When the Physicians Committee for Responsible Medicine (now claiming ten percent genuine M.D.s!) isn’t harassing the President of the United States or the British Prime Minister for eating the occasional cheeseburger or hot dog, it’s targeting medical research charities like the Alzheimer’s Association, the Jimmy V Foundation, and the March of Dimes — and that’s just a start. You see, these charities all conduct medical experiments on animal models. We’ll leave aside that PCRM doesn’t hesitate to report animal-derived results that support the group’s vegan propaganda, even when human observational studies find different results.
We’ve also noted that PCRM likes to sue medical researchers for alleged violations of animal welfare laws, but PCRM’s tactics in Maryland go way beyond their normal groundless civil suit. To advance their animal rights ideology, PCRM tried last year to convince Maryland prosecutors to use an apparent loophole in Maryland’s animal care statutes to criminally charge the medical schools at Johns Hopkins University and the Uniformed Services University for the Health Sciences (USU).
If you’re going to put people on trial, surely it’ll be for an alleged offense that’s serious and severe, like deliberately and maliciously mistreating dogs or cats, right? Wrong. PCRM wants the schools put on trial for employing anesthetized pigs in surgical training, when medical students learn by practicing surgical procedures on the animals. When the procedures are completed, the pigs are humanely euthanized. So it looks like PCRM doesn’t want any pigs to die for human benefit, whether on a plate or in a training program. If that sounds like a policy more likely espoused by People for the Ethical Treatment of Animals (PETA) than a credible “physicians’ committee,” that’s because PETA and PCRM are closely aligned fellow-travelers.
Of course, using animals in surgical training isn’t new, and there’s evidence that animal models have uses that simulations do not yet possess. PCRM has been hounding medical schools for years on the issue—a Baltimore Sun report noted that PCRM harassed Hopkins for half a decade before this stunt—while medical schools have defended the practice of live animal training. When PCRM attacked a similar program at the University of Vermont, an assistant dean there said the program “absolutely helps to save peoples’ lives.”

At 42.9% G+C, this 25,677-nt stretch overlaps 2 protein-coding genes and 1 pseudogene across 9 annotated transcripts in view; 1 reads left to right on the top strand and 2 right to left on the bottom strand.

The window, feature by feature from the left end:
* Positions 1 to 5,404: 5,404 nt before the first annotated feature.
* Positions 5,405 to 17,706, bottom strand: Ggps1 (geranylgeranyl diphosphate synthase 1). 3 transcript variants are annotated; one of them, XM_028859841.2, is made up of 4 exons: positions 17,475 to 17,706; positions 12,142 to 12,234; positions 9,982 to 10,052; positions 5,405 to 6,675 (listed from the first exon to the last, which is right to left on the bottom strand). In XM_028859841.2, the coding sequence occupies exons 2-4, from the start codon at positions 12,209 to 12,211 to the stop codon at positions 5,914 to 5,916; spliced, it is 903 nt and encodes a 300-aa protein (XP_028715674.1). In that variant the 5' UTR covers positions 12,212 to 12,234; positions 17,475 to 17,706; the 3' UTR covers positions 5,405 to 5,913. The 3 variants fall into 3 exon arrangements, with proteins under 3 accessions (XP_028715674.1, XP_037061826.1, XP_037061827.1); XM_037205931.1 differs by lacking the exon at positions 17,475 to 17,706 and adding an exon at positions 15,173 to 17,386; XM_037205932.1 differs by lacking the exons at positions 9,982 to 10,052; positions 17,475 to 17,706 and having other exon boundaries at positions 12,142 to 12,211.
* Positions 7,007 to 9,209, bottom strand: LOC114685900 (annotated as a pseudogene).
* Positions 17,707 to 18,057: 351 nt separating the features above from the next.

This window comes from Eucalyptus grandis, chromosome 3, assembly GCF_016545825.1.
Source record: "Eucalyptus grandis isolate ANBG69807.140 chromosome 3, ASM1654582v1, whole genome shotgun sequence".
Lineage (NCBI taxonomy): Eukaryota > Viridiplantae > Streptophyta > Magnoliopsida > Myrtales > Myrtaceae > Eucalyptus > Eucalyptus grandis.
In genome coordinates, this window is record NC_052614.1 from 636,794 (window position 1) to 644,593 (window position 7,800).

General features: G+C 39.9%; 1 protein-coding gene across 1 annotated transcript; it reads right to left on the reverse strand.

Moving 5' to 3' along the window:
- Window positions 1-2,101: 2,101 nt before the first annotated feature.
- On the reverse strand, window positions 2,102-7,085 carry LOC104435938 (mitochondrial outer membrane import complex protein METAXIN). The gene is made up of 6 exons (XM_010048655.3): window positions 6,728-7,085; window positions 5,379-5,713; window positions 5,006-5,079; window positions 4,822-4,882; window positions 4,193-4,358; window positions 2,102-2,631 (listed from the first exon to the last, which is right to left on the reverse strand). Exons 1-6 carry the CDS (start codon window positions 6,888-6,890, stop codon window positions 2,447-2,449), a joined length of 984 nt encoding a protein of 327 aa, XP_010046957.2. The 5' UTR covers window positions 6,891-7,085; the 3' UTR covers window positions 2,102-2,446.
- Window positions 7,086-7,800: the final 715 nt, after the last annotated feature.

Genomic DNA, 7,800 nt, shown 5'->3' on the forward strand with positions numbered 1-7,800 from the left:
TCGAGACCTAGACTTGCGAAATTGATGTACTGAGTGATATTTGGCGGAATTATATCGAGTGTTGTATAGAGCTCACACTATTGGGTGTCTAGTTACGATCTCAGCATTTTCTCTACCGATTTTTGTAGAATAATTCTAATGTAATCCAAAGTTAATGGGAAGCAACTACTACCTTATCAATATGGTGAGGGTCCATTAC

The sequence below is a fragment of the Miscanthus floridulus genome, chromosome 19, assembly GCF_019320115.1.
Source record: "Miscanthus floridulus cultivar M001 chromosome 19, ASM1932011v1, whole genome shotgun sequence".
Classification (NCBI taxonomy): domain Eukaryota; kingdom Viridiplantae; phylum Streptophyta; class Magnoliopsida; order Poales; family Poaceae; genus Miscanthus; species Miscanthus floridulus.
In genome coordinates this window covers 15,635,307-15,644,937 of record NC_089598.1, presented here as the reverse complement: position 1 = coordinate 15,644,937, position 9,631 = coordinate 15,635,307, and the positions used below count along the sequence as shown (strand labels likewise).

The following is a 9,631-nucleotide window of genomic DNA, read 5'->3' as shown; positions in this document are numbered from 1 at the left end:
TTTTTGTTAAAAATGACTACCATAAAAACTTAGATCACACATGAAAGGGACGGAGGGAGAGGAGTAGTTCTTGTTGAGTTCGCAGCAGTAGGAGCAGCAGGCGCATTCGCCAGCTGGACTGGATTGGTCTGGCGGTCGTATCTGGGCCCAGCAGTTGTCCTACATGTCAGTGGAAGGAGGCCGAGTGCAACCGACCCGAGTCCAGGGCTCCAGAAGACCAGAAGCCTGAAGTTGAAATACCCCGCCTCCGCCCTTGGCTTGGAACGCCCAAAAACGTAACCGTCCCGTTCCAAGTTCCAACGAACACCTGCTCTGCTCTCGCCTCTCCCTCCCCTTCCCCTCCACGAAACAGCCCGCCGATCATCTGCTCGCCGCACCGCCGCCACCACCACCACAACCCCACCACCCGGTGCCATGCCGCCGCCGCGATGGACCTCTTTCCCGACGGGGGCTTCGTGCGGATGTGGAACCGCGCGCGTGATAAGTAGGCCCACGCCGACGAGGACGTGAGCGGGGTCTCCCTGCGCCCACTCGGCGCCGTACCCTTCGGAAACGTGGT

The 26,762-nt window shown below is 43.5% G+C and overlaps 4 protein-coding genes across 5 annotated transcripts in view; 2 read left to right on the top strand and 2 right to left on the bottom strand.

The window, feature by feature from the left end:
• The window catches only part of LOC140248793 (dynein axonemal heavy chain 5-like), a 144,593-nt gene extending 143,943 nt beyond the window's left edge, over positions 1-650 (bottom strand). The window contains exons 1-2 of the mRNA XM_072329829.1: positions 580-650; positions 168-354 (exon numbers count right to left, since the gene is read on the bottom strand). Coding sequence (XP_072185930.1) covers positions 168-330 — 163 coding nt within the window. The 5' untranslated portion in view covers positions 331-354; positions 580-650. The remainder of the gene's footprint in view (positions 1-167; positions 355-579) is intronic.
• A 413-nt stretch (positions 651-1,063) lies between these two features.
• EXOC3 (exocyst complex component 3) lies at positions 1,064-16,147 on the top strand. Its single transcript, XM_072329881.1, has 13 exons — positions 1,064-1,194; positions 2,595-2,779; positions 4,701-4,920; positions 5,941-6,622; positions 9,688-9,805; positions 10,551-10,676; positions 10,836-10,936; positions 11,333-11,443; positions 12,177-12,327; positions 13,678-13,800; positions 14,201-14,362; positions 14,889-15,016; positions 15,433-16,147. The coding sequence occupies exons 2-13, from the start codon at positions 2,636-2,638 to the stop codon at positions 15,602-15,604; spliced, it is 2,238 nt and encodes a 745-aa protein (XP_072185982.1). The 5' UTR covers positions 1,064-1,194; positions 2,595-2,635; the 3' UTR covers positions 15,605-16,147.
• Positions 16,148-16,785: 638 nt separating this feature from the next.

Experts agree. The scientific affairs senior director for the Association of American Medical Colleges told the Wisconsin State Journal: “I would, frankly, want a physician to practice [intubation, a surgical procedure] on another living organism before they do it on my child.” In response to PCRM criticism of a military combat trauma treatment training program this year, a neurosurgeon and expert in non-animal surgical simulation conceded, “Right now it’s difficult to reproduce all the parameters you have when you are in a real live animal. Any tissue you touch will bleed, there’s a reflexive heartbeat, peristalsis.”
What’s at stake? A Massachusetts hospital’s trauma section head laid the real-world issue out in stark relief:
Trauma centers are offering these [live-animal training] courses within full compliance of all laws … and with one goal only: to train people to perform life-saving procedures under conditions that are as close to real-life as possible … We see patients trying to die and it’s our job not to let them die.
And what of the future surgeons who train on pigs? A USU student told Nature:
We are a lot better prepared for what goes on in an operating room. To me, it is a real shortfall of [… the] education [of students who haven’t trained on animals]. I always feel sorry, a little bit, for knowing that that an animal gave its life for me. But at the same time, if I can take from this animal and learn how to save the lives of patients, definitely to me the benefit outweighs that sadness.
Not only do these legal stunts take time and focus away from what medical schools are trying to do—teach doctors to save lives—but they also are wasting taxpayer money by tying up prosecutors and courts with bogus claims.
When you’re an animal-rights evangelist who esteems humans and swine equally, sacrificing pigs in order to perhaps save an American soldier (USU trains physicians for the armed forces) is unacceptable. In the real world, we’d rather forgo a few hams and sides of bacon if it means an American soldier is more likely to wear his Purple Heart on his chest rather than receive three volleys and Taps at Arlington Cemetery.